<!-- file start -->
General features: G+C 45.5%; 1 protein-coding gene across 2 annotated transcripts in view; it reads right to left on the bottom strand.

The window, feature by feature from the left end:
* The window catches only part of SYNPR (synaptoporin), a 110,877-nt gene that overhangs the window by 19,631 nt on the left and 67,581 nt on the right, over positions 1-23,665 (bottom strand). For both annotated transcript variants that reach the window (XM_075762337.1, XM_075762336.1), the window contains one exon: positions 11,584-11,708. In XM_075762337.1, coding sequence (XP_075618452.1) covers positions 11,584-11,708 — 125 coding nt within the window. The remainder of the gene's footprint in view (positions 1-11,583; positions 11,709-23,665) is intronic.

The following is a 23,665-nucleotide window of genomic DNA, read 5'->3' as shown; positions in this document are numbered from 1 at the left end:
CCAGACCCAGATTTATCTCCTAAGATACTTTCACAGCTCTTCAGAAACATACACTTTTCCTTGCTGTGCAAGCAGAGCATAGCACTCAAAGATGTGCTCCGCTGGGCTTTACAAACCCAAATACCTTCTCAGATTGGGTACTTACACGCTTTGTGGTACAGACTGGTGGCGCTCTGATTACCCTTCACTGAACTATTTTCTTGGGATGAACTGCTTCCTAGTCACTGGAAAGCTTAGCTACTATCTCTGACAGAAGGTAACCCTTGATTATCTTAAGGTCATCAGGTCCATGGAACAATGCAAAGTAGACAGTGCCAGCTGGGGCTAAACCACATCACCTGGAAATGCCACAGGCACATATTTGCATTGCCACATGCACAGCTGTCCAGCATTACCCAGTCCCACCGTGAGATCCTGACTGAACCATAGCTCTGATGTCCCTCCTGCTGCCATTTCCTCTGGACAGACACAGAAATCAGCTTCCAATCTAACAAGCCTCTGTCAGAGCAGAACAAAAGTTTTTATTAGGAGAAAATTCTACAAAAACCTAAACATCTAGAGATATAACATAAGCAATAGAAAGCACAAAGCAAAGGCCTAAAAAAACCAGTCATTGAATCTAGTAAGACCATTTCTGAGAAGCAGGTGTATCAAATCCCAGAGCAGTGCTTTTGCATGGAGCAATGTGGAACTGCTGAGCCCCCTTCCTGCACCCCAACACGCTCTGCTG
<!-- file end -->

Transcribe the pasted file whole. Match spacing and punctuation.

General features: G+C 45.5%; 1 protein-coding gene across 2 annotated transcripts in view; it reads right to left on the bottom strand.

The window, feature by feature from the left end:
* The window catches only part of SYNPR (synaptoporin), a 110,877-nt gene that overhangs the window by 19,631 nt on the left and 67,581 nt on the right, over positions 1-23,665 (bottom strand). For both annotated transcript variants that reach the window (XM_075762337.1, XM_075762336.1), the window contains one exon: positions 11,584-11,708. In XM_075762337.1, coding sequence (XP_075618452.1) covers positions 11,584-11,708 — 125 coding nt within the window. The remainder of the gene's footprint in view (positions 1-11,583; positions 11,709-23,665) is intronic.

The following is a 23,665-nucleotide window of genomic DNA, read 5'->3' as shown; positions in this document are numbered from 1 at the left end:
CCAGACCCAGATTTATCTCCTAAGATACTTTCACAGCTCTTCAGAAACATACACTTTTCCTTGCTGTGCAAGCAGAGCATAGCACTCAAAGATGTGCTCCGCTGGGCTTTACAAACCCAAATACCTTCTCAGATTGGGTACTTACACGCTTTGTGGTACAGACTGGTGGCGCTCTGATTACCCTTCACTGAACTATTTTCTTGGGATGAACTGCTTCCTAGTCACTGGAAAGCTTAGCTACTATCTCTGACAGAAGGTAACCCTTGATTATCTTAAGGTCATCAGGTCCATGGAACAATGCAAAGTAGACAGTGCCAGCTGGGGCTAAACCACATCACCTGGAAATGCCACAGGCACATATTTGCATTGCCACATGCACAGCTGTCCAGCATTACCCAGTCCCACCGTGAGATCCTGACTGAACCATAGCTCTGATGTCCCTCCTGCTGCCATTTCCTCTGGACAGACACAGAAATCAGCTTCCAATCTAACAAGCCTCTGTCAGAGCAGAACAAAAGTTTTTATTAGGAGAAAATTCTACAAAAACCTAAACATCTAGAGATATAACATAAGCAATAGAAAGCACAAAGCAAAGGCCTAAAAAAACCAGTCATTGAATCTAGTAAGACCATTTCTGAGAAGCAGGTGTATCAAATCCCAGAGCAGTGCTTTTGCATGGAGCAATGTGGAACTGCTGAGCCCCCTTCCTGCACCCCAACACGCTCTGCTG